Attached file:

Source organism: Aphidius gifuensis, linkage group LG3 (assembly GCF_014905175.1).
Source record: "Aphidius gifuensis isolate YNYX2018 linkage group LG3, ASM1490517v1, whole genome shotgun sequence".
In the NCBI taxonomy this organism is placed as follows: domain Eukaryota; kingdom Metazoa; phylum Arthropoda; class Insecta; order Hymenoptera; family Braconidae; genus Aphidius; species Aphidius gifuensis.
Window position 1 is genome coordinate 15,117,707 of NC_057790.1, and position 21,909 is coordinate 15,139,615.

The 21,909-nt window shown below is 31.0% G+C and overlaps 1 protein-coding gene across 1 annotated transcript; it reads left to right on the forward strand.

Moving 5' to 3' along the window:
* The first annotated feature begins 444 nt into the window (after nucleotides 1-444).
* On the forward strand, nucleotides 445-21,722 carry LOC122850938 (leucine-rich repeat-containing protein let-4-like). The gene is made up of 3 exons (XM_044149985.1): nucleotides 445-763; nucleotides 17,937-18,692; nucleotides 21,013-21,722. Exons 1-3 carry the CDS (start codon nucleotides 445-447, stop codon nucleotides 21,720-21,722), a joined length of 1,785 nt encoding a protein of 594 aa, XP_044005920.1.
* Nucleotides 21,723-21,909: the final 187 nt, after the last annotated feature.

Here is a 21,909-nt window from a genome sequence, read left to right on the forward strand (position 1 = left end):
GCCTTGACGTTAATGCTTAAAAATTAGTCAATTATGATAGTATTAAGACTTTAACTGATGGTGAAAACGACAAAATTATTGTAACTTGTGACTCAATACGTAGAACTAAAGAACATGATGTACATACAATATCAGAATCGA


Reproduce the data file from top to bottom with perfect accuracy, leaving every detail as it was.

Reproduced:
Source organism: Aphidius gifuensis, linkage group LG3 (assembly GCF_014905175.1).
Source record: "Aphidius gifuensis isolate YNYX2018 linkage group LG3, ASM1490517v1, whole genome shotgun sequence".
In the NCBI taxonomy this organism is placed as follows: domain Eukaryota; kingdom Metazoa; phylum Arthropoda; class Insecta; order Hymenoptera; family Braconidae; genus Aphidius; species Aphidius gifuensis.
Window position 1 is genome coordinate 15,117,707 of NC_057790.1, and position 21,909 is coordinate 15,139,615.

The 21,909-nt window shown below is 31.0% G+C and overlaps 1 protein-coding gene across 1 annotated transcript; it reads left to right on the forward strand.

Moving 5' to 3' along the window:
* The first annotated feature begins 444 nt into the window (after nucleotides 1-444).
* On the forward strand, nucleotides 445-21,722 carry LOC122850938 (leucine-rich repeat-containing protein let-4-like). The gene is made up of 3 exons (XM_044149985.1): nucleotides 445-763; nucleotides 17,937-18,692; nucleotides 21,013-21,722. Exons 1-3 carry the CDS (start codon nucleotides 445-447, stop codon nucleotides 21,720-21,722), a joined length of 1,785 nt encoding a protein of 594 aa, XP_044005920.1.
* Nucleotides 21,723-21,909: the final 187 nt, after the last annotated feature.

Here is a 21,909-nt window from a genome sequence, read left to right on the forward strand (position 1 = left end):
GCCTTGACGTTAATGCTTAAAAATTAGTCAATTATGATAGTATTAAGACTTTAACTGATGGTGAAAACGACAAAATTATTGTAACTTGTGACTCAATACGTAGAACTAAAGAACATGATGTACATACAATATCAGAATCGA